Sunday, 1 April 2012

Heading downtown

The Forensic squad didn't exactly move aside to let me pass, but they also didn't drop anything in my way, or give me a helping push between the shoulders when I reached the top of the stairs, and I've learned to be grateful for small mercies.  I ooh-ed and aah-ed my way down the stairs as muscle and bone protested against misuse and my brain ignored them.  I spend most of my waking day in pain anyway, so a few more misfiring nerves is nothing I can't cope with.  At the foot of the stairs I stopped and sniffed – fresh urine, about ten minutes old, I thought, so likely not the Forensics team – and then went out into the night.  Heading downtown.
The orange glow of the sodium streetlights picked out light and puddles; it had been raining for nearly two weeks now, like the city was in mourning for the loss of its innocence.  I had my doubts about the purity of the city before its fall, but I can understand regret on a deep, physical level, and I sympathised.  I mostly plodded through the puddles, splashing myself and any random passers-by as I did so, but here and there I could see the eddies and currents that told me the hole was deep and dangerous, and then I'd have to stagger around it, trying not to slow down and stop in case my hips seized up and decided they didn't want to go on.  The city outsourced the road-repairs to a company called Tar'em'n'car'em, telling people that a modern company didn't worry about letters when there was punctuation to replace it and that the name was descriptive of a vibrant, forward-moving, fast-thinking, business-capable organisation that would bring traffic back to the streets and free-up the snarls of modern transportation.  And, best as I can tell, no-one stopped to listen to any of those words and they voted all in favour of it.  So now when it turns out (though not so many people know this yet) that Tar'em'n'car'em is a subsidiary holding company that links ultimately back to one Natasha Monkeybutt, and that it's worth worrying about anyone who tries to describe their line of work as "business-capable" or talks about "bringing traffic back to the street" (where did it go?  The playgrounds?  What traffic are we talking about here?).  The company repairs potholes by the cheap expedient of digging material out of the pavements, because the cars don't drive on the pavements and pedestrians should be made illegal.  So we have holes that run down to the sewer systems, to old rivers that were long built over, and to darker, danker places where strange creatures are rumoured to live.  And when they fill up after long rains, and you misstep and plunge into the depths, you can find yourself lost and drowning far too fast.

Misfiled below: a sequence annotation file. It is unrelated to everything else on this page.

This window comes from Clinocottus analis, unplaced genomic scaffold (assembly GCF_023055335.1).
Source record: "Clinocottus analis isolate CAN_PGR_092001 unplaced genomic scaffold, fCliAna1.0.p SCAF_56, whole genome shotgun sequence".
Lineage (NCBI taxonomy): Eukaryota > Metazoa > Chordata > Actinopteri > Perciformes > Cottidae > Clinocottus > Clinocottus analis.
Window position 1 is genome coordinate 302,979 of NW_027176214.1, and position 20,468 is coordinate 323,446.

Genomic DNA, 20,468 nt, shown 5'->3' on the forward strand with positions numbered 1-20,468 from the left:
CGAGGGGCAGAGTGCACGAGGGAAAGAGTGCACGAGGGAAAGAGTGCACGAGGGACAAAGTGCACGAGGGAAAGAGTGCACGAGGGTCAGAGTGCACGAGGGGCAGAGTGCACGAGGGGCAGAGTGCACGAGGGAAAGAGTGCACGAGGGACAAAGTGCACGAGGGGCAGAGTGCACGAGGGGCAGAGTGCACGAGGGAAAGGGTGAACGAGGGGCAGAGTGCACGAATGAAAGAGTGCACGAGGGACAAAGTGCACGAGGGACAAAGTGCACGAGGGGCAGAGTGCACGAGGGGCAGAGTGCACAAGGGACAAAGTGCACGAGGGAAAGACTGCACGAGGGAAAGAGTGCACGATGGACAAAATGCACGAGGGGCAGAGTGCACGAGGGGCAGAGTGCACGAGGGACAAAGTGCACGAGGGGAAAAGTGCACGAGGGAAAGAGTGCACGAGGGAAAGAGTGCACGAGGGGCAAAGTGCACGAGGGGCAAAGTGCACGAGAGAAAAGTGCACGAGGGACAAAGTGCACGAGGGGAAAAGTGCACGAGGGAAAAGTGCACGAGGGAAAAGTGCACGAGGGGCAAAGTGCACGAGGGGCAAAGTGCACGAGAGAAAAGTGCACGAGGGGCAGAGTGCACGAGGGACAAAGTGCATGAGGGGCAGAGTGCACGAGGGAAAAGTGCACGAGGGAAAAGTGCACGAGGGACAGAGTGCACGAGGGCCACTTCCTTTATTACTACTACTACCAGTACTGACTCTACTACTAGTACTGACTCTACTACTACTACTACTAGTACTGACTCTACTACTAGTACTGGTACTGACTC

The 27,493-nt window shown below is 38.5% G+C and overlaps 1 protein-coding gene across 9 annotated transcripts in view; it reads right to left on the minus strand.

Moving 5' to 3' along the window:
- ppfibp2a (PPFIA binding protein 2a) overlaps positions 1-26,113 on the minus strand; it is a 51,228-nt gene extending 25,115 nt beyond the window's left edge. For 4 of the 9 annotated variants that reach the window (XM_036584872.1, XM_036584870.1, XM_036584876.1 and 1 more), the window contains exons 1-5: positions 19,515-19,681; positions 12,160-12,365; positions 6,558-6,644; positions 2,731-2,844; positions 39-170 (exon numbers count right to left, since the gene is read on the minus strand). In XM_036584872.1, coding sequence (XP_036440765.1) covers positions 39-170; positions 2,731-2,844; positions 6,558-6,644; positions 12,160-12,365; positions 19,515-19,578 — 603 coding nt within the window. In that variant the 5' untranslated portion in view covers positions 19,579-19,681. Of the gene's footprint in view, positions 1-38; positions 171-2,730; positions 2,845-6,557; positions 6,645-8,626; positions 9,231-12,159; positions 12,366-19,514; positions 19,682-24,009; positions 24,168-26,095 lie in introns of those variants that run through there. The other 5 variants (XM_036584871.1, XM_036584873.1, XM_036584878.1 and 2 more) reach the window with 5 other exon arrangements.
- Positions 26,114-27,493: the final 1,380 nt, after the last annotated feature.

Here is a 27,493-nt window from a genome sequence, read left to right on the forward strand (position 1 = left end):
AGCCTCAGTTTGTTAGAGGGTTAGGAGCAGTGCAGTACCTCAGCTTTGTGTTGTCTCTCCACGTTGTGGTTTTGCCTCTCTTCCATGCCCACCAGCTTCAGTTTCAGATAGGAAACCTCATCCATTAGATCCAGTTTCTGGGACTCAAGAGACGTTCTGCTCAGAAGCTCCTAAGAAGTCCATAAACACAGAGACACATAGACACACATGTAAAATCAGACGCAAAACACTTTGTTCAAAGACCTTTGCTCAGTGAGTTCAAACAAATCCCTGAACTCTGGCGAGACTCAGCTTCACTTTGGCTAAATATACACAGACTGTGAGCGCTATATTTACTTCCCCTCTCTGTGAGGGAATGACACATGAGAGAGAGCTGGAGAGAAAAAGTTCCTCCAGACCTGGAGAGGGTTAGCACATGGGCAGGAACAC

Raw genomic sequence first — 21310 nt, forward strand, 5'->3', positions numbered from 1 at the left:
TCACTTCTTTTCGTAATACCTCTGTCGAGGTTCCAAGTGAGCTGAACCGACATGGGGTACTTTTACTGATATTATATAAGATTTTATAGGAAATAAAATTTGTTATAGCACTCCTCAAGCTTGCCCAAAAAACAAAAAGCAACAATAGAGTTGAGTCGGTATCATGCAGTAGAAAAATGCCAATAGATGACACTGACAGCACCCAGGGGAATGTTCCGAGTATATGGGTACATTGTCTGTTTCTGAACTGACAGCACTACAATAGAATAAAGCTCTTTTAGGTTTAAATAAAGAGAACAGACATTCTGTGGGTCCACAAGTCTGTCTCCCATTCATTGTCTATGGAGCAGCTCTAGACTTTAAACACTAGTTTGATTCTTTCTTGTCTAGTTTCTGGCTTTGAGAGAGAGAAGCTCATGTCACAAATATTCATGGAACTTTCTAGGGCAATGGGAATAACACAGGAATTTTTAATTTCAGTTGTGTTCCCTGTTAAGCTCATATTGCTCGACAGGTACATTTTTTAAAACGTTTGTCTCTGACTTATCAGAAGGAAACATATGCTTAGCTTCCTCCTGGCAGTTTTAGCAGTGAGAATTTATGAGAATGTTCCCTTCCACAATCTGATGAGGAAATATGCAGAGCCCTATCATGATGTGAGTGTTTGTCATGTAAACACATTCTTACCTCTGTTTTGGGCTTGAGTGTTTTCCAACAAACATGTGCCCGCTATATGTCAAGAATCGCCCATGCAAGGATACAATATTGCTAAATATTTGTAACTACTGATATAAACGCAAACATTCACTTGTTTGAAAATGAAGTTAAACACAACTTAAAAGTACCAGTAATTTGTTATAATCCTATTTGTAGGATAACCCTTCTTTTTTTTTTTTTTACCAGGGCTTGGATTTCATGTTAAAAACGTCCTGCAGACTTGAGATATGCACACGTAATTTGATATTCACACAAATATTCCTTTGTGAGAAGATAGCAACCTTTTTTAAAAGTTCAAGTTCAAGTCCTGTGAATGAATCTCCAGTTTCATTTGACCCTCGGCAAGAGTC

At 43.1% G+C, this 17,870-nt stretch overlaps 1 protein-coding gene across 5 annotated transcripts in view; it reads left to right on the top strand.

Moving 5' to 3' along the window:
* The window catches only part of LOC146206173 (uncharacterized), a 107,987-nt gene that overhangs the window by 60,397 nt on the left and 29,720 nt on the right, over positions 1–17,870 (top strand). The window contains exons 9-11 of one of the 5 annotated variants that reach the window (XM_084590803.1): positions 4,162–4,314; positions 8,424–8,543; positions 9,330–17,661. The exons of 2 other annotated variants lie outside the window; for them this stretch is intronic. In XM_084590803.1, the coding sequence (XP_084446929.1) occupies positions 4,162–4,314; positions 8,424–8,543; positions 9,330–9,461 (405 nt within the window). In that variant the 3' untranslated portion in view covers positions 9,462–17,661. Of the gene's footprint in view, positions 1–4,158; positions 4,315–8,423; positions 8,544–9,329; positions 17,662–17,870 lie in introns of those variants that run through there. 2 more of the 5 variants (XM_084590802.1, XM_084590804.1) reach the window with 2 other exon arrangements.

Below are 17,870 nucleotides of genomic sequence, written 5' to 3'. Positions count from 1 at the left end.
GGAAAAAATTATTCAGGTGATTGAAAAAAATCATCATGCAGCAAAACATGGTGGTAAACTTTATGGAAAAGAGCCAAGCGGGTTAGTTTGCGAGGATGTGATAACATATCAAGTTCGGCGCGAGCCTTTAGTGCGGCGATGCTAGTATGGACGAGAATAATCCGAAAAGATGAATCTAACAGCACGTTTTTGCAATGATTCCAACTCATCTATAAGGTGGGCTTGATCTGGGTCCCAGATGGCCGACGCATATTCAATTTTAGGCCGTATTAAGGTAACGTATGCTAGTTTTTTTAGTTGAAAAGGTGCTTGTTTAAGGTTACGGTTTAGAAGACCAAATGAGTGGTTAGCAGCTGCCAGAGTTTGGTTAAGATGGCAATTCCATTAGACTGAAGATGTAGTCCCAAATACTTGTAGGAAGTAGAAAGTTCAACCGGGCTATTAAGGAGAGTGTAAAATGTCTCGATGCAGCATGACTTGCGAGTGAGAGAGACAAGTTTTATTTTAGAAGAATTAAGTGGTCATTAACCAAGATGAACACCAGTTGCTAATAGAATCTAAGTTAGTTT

Still, it's convenient for people like the Anger Management, who specialise in finding locations for people that prove rapidly fatal.
I passed a pizza joint that was doing a busy trade at this time of the evening and my stomach rumbled.  I don't much care for pizza; tomato's just a little bit acidic for my stomach these days.  Even so, the smell of the baking dough and the slightly-rancid anchovies was enough to make me drool, and my thoughts turned to where I might get some food from.  I could see what my room-mate had left in the fridge, but I'd been living with him for long-enough that I knew it was likely to be some combination of alcohol and lube and probably not that nutritious.  Then, as a bus roared past, filled with screaming passengers, I saw the dim lights of the Blue Swan tavern across the road and remembered that there was a line-cook working there who owed me for rescuing his daughter a few years back and probably wouldn't spit in any food I ordered.  That was good enough for me.

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